Featured in: Farm Fresh Favas. 
Mediterranean

Ingredients
12 baby artichokes, trimmed
2 lemons
¼ cup extra virgin olive oil
1 bunch of spring onions, chopped
3 large garlic cloves, minced, or 1 bulb of green garlic, skinned and minced
3 pounds fresh fava beans, shelled and skinned
¼ cup chopped fresh fennel or dill
 Salt
 freshly ground pepper to taste

Preparation
1. Trim the artichokes, cut in half and immediately submerge in a bowl of water acidulated with the juice of 1/2 lemon.
2. Heat 2 tablespoons of the oil over medium heat in a large, heavy casserole or Dutch oven. Add the onion, and cook, stirring, until tender, about three minutes. Add the garlic, and cook, stirring, for a minute until fragrant. Drain the artichokes, and add the skinned fava beans, the fennel or dill, and the juice of 1 lemon (3 tablespoons) and the remaining olive oil. Add enough water to just cover everything, and salt to taste. Bring to a simmer. Cover and simmer 20 to 30 minutes until the vegetables are tender and the broth fragrant.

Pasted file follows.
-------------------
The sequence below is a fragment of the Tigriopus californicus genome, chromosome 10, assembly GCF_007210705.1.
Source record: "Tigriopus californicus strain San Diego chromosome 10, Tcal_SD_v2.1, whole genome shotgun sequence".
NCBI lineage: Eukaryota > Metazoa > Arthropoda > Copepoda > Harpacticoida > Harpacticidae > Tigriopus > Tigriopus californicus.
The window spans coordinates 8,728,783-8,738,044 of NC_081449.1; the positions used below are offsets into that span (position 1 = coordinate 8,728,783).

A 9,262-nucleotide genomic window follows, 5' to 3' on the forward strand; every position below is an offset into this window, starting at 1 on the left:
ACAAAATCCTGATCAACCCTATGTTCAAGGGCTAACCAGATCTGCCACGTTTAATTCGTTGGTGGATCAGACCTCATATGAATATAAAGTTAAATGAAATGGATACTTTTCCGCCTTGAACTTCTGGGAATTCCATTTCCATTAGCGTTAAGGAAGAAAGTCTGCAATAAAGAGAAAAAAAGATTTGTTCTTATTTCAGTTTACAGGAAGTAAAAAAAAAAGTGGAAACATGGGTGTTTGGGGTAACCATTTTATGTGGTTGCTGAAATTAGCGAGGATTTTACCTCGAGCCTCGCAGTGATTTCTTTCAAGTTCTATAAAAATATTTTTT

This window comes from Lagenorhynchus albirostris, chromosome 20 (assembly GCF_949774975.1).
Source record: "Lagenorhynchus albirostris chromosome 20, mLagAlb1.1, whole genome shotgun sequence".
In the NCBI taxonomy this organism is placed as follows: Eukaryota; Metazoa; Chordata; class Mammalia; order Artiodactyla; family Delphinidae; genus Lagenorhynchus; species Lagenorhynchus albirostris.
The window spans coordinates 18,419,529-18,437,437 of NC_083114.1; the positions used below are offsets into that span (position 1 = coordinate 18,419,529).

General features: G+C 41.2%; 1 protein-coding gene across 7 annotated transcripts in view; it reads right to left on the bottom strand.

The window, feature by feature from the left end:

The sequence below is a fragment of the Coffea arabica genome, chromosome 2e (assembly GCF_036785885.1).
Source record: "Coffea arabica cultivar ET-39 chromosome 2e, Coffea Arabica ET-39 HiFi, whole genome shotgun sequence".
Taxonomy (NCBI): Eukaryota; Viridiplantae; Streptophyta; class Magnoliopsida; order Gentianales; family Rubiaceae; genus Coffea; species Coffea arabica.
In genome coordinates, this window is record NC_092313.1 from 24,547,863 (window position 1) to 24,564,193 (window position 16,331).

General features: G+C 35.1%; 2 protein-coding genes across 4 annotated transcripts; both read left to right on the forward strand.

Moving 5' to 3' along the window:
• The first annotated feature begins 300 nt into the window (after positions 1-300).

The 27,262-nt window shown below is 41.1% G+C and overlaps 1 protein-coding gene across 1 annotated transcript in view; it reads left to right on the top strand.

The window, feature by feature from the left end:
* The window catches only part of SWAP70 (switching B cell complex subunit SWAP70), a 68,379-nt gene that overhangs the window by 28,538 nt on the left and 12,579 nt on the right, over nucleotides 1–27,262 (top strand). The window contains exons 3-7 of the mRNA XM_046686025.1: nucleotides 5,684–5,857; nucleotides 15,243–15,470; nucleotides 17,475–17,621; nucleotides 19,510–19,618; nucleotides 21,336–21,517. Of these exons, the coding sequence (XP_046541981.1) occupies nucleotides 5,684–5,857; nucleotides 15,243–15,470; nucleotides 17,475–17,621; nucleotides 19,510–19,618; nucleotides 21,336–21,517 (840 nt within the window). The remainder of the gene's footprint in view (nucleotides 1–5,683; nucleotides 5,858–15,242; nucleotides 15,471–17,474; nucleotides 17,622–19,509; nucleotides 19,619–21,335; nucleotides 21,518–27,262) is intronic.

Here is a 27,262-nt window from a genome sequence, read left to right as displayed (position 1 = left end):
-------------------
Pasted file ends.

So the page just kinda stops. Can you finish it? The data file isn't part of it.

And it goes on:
3. Turn the heat to high, and reduce the liquid in the pan by about a third. Stir in a generous amount of freshly ground pepper. Taste and adjust salt. Serve warm.

Advance preparation: You can prepare this a day or two ahead of serving, and reheat on top of the stove. Leftovers will be good for four to five days. The color of the favas will fade, but the flavors won’t.

Nutritional information per serving
316 calories; 2 grams saturated fat; 2 grams polyunsaturated fat; 7 grams monounsaturated fats; 43 grams carbohydrates; 18 grams dietary fiber; 239 grams sodium (does not include salt to taste); 17 grams protein

http://cooking.nytimes.com/recipes/1013641-mediterranean-artichoke-and-fresh-fava-stew

Mexican-Style Pepper Steak







Jane Sigal  
  Time 20 minutes 
 Yield 4 servings 

Shaved steak is not a staple of Mexican cuisine. Most cooks prefer the slightly thicker beef milanesa cut, similar to minute steak. But Memo Pinedo, the proprietor of a restaurant and a food truck in Houston, both called Jarro Cafe, appreciates Angus beef sliced from sirloin for his tacos de bistec. It’s so thin he can cook it in steam coming off a skillet of sizzling onions, tomatoes and jalapeños.